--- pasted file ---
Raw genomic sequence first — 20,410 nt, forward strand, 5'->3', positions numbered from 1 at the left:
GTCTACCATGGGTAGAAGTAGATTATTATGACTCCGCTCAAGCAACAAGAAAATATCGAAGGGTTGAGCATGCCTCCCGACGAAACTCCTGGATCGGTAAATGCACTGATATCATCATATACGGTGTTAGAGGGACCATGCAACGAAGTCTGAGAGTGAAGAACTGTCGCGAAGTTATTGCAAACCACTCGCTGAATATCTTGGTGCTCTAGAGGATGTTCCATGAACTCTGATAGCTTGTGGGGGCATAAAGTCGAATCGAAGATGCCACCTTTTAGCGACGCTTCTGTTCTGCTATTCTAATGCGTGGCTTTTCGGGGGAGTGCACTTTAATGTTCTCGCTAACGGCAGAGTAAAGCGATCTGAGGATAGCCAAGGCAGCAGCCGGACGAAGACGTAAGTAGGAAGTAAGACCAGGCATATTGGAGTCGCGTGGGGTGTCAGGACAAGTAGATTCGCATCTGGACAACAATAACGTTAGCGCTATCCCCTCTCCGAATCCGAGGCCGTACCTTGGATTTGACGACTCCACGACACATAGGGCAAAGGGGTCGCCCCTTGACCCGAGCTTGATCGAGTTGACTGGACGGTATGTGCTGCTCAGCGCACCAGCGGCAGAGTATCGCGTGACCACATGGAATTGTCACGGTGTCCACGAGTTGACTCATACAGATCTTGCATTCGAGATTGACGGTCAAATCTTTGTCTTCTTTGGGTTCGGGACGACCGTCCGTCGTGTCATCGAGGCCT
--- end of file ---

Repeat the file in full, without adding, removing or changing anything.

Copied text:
Raw genomic sequence first — 20,410 nt, forward strand, 5'->3', positions numbered from 1 at the left:
GTCTACCATGGGTAGAAGTAGATTATTATGACTCCGCTCAAGCAACAAGAAAATATCGAAGGGTTGAGCATGCCTCCCGACGAAACTCCTGGATCGGTAAATGCACTGATATCATCATATACGGTGTTAGAGGGACCATGCAACGAAGTCTGAGAGTGAAGAACTGTCGCGAAGTTATTGCAAACCACTCGCTGAATATCTTGGTGCTCTAGAGGATGTTCCATGAACTCTGATAGCTTGTGGGGGCATAAAGTCGAATCGAAGATGCCACCTTTTAGCGACGCTTCTGTTCTGCTATTCTAATGCGTGGCTTTTCGGGGGAGTGCACTTTAATGTTCTCGCTAACGGCAGAGTAAAGCGATCTGAGGATAGCCAAGGCAGCAGCCGGACGAAGACGTAAGTAGGAAGTAAGACCAGGCATATTGGAGTCGCGTGGGGTGTCAGGACAAGTAGATTCGCATCTGGACAACAATAACGTTAGCGCTATCCCCTCTCCGAATCCGAGGCCGTACCTTGGATTTGACGACTCCACGACACATAGGGCAAAGGGGTCGCCCCTTGACCCGAGCTTGATCGAGTTGACTGGACGGTATGTGCTGCTCAGCGCACCAGCGGCAGAGTATCGCGTGACCACATGGAATTGTCACGGTGTCCACGAGTTGACTCATACAGATCTTGCATTCGAGATTGACGGTCAAATCTTTGTCTTCTTTGGGTTCGGGACGACCGTCCGTCGTGTCATCGAGGCCT